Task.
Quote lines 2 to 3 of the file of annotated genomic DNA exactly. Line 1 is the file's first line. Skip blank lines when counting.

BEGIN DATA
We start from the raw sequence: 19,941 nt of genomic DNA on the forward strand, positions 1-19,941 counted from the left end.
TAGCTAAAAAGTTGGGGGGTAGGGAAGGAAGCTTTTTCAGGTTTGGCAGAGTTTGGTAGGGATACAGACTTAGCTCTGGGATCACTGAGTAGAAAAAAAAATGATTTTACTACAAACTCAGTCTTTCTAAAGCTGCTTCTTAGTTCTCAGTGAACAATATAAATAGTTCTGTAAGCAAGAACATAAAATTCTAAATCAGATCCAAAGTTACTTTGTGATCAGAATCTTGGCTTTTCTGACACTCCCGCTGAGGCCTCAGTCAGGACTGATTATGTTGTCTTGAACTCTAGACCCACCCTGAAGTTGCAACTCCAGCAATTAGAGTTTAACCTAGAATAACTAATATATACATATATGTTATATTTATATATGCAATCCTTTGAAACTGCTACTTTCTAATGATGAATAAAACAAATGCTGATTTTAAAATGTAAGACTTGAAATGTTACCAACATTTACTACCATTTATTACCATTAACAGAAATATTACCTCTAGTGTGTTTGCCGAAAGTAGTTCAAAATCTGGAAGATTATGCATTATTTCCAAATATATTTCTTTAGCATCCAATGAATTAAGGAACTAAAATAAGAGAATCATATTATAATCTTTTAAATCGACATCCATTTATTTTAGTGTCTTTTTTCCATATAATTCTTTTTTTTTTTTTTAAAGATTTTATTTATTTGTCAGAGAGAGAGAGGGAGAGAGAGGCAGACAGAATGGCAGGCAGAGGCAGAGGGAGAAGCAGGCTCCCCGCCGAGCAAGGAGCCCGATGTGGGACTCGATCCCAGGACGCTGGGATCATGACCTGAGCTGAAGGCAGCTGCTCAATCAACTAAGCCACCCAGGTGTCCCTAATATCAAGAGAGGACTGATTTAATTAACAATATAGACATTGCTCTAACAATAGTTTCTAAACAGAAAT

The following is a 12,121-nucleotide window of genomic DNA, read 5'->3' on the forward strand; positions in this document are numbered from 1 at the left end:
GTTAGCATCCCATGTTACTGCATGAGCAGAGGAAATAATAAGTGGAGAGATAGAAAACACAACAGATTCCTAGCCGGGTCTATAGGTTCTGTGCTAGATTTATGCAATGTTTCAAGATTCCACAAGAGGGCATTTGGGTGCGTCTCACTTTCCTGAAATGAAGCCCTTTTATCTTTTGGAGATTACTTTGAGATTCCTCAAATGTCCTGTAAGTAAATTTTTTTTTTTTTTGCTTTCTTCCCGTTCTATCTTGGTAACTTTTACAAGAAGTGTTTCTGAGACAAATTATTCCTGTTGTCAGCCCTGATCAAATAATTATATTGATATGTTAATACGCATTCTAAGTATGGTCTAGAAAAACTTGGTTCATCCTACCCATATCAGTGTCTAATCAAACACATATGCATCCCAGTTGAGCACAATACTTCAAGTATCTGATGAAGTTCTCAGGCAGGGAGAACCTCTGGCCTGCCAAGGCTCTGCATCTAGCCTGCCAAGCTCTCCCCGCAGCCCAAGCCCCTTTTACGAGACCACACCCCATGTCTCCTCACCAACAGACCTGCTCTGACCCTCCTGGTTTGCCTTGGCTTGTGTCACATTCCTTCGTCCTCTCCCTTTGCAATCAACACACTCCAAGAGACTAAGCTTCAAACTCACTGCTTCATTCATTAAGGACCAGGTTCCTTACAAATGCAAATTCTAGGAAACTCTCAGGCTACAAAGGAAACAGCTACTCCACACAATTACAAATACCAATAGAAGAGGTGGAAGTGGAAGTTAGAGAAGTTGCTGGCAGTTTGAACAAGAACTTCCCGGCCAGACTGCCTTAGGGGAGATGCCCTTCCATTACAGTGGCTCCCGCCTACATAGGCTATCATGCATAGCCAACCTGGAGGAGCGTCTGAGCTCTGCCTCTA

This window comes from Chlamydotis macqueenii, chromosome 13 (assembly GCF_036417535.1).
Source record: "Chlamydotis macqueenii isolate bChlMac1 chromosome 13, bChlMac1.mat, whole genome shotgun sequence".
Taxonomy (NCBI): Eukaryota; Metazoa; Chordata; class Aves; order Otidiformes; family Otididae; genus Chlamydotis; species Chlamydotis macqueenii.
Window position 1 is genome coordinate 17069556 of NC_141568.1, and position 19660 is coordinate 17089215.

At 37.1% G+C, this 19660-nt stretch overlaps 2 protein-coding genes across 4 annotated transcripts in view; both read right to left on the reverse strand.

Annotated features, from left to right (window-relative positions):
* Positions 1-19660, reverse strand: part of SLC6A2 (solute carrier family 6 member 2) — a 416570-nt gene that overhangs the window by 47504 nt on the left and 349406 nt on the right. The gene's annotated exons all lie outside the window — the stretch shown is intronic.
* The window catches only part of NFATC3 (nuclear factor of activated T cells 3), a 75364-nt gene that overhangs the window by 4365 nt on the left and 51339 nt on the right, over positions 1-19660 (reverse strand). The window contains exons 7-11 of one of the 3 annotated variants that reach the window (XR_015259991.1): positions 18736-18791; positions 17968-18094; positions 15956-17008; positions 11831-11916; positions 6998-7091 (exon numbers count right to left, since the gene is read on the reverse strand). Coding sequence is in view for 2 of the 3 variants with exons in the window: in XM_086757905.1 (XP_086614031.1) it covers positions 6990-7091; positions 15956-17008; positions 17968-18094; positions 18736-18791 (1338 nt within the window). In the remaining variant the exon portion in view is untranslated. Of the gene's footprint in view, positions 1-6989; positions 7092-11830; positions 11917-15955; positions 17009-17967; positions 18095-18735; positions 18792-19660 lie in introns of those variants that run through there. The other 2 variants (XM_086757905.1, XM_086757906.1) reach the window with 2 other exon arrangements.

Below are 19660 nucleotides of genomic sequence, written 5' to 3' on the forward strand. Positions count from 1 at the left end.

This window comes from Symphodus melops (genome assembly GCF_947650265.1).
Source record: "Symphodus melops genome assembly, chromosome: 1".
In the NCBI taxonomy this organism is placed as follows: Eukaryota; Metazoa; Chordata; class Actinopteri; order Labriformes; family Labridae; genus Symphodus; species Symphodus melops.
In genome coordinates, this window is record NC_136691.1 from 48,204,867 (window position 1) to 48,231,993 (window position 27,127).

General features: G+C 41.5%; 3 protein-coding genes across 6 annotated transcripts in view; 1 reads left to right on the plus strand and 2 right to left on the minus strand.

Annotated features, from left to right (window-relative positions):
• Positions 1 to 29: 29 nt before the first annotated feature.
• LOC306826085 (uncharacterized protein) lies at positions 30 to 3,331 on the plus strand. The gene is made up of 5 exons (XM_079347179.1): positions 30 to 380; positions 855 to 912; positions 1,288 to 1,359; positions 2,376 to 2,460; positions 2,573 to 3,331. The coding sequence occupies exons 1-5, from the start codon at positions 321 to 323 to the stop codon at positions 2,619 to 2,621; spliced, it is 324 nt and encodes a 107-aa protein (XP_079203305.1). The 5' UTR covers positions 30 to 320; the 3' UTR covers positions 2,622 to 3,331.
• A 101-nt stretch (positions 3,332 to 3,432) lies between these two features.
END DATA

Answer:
TAGCTAAAAAGTTGGGGGGTAGGGAAGGAAGCTTTTTCAGGTTTGGCAGAGTTTGGTAGGGATACAGACTTAGCTCTGGGATCACTGAGTAGAAAAAAAAATGATTTTACTACAAACTCAGTCTTTCTAAAGCTGCTTCTTAGTTCTCAGTGAACAATATAAATAGTTCTGTAAGCAAGAACATAAAATTCTAAATCAGATCCAAAGTTACTTTGTGATCAGAATCTTGGCTTTTCTGACACTCCCGCTGAGGCCTCAGTCAGGACTGATTATGTTGTCTTGAACTCTAGACCCACCCTGAAGTTGCAACTCCAGCAATTAGAGTTTAACCTAGAATAACTAATATATACATATATGTTATATTTATATATGCAATCCTTTGAAACTGCTACTTTCTAATGATGAATAAAACAAATGCTGATTTTAAAATGTAAGACTTGAAATGTTACCAACATTTACTACCATTTATTACCATTAACAGAAATATTACCTCTAGTGTGTTTGCCGAAAGTAGTTCAAAATCTGGAAGATTATGCATTATTTCCAAATATATTTCTTTAGCATCCAATGAATTAAGGAACTAAAATAAGAGAATCATATTATAATCTTTTAAATCGACATCCATTTATTTTAGTGTCTTTTTTCCATATAATTCTTTTTTTTTTTTTTAAAGATTTTATTTATTTGTCAGAGAGAGAGAGGGAGAGAGAGGCAGACAGAATGGCAGGCAGAGGCAGAGGGAGAAGCAGGCTCCCCGCCGAGCAAGGAGCCCGATGTGGGACTCGATCCCAGGACGCTGGGATCATGACCTGAGCTGAAGGCAGCTGCTCAATCAACTAAGCCACCCAGGTGTCCCTAATATCAAGAGAGGACTGATTTAATTAACAATATAGACATTGCTCTAACAATAGTTTCTAAACAGAAAT

The following is a 12,121-nucleotide window of genomic DNA, read 5'->3' on the forward strand; positions in this document are numbered from 1 at the left end: